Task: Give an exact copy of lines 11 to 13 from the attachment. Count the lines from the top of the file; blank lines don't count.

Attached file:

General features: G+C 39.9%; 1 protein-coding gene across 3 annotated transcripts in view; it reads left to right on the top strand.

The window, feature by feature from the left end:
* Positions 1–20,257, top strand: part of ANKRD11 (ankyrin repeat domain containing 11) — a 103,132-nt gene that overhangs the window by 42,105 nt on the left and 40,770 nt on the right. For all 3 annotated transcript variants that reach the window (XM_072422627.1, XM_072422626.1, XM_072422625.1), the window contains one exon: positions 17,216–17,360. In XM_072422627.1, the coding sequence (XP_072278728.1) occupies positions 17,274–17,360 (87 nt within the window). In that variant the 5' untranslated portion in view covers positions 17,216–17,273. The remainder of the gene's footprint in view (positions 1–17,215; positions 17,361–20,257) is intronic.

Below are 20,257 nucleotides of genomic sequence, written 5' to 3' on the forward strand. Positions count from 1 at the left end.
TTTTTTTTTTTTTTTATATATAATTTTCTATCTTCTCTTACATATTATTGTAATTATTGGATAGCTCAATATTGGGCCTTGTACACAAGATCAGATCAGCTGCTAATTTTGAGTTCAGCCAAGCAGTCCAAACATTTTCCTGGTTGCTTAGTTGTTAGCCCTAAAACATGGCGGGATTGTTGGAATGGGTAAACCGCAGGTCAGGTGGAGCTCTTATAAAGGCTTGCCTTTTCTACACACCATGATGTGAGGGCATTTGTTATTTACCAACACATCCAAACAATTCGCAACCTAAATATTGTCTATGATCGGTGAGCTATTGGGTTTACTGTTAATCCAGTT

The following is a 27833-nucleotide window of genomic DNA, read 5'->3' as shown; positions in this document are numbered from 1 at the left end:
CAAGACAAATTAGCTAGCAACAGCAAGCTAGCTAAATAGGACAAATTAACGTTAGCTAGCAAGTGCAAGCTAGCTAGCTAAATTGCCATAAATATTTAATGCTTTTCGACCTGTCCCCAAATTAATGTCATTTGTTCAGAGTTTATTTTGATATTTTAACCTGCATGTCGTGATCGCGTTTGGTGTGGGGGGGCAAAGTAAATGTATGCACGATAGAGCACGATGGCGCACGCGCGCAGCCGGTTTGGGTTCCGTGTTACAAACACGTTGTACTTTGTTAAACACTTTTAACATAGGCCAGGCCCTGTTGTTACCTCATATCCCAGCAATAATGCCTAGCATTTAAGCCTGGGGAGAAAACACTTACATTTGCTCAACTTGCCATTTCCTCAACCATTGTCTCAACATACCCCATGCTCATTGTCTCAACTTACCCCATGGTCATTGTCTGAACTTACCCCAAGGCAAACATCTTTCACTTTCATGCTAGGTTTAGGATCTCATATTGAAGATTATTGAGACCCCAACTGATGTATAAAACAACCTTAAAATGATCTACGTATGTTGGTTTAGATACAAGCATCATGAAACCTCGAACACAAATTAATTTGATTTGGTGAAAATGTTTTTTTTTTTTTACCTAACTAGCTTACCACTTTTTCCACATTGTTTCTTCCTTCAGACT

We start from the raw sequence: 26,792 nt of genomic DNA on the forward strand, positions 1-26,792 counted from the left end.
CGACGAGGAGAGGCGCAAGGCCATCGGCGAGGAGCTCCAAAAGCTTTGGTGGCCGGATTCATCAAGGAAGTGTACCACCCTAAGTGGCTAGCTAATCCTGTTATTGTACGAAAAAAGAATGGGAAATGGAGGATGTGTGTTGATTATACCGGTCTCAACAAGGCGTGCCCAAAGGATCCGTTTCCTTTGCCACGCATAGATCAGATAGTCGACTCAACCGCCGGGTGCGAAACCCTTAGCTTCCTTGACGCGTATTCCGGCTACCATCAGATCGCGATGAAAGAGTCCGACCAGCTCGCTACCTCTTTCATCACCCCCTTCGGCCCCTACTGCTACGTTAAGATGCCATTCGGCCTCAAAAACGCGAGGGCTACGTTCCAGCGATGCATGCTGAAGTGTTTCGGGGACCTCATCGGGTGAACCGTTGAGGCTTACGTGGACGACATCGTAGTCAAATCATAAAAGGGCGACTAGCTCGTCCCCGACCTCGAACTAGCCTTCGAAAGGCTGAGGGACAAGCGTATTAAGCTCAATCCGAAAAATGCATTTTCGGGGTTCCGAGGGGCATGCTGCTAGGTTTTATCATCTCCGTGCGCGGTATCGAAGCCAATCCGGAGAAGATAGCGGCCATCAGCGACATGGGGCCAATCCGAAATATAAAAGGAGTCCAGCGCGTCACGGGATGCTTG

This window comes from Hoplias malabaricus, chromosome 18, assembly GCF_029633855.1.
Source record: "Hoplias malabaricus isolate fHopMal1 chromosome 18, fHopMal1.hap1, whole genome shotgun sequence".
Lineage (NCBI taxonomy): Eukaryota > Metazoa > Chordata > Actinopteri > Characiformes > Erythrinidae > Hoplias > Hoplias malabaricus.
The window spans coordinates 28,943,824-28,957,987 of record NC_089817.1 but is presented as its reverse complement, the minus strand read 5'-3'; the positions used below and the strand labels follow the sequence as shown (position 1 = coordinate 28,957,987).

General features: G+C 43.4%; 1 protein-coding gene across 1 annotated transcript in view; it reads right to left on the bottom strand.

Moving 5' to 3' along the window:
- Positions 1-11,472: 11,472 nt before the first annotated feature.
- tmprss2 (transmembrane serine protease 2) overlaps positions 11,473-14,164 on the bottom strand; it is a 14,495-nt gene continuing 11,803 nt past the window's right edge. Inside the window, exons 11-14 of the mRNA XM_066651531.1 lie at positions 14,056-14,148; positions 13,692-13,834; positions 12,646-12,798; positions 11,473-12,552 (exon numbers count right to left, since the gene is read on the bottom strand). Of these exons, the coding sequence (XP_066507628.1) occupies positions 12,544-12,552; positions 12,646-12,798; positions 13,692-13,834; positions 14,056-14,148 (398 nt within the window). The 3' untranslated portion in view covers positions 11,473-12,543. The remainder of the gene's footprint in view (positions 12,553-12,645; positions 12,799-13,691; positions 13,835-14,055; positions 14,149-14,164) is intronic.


Source record: "Hoplias malabaricus isolate fHopMal1 chromosome 18, fHopMal1.hap1, whole genome shotgun sequence".
Lineage (NCBI taxonomy): Eukaryota > Metazoa > Chordata > Actinopteri > Characiformes > Erythrinidae > Hoplias > Hoplias malabaricus.
The window spans coordinates 28,943,824-28,957,987 of record NC_089817.1 but is presented as its reverse complement, the minus strand read 5'-3'; the positions used below and the strand labels follow the sequence as shown (position 1 = coordinate 28,957,987).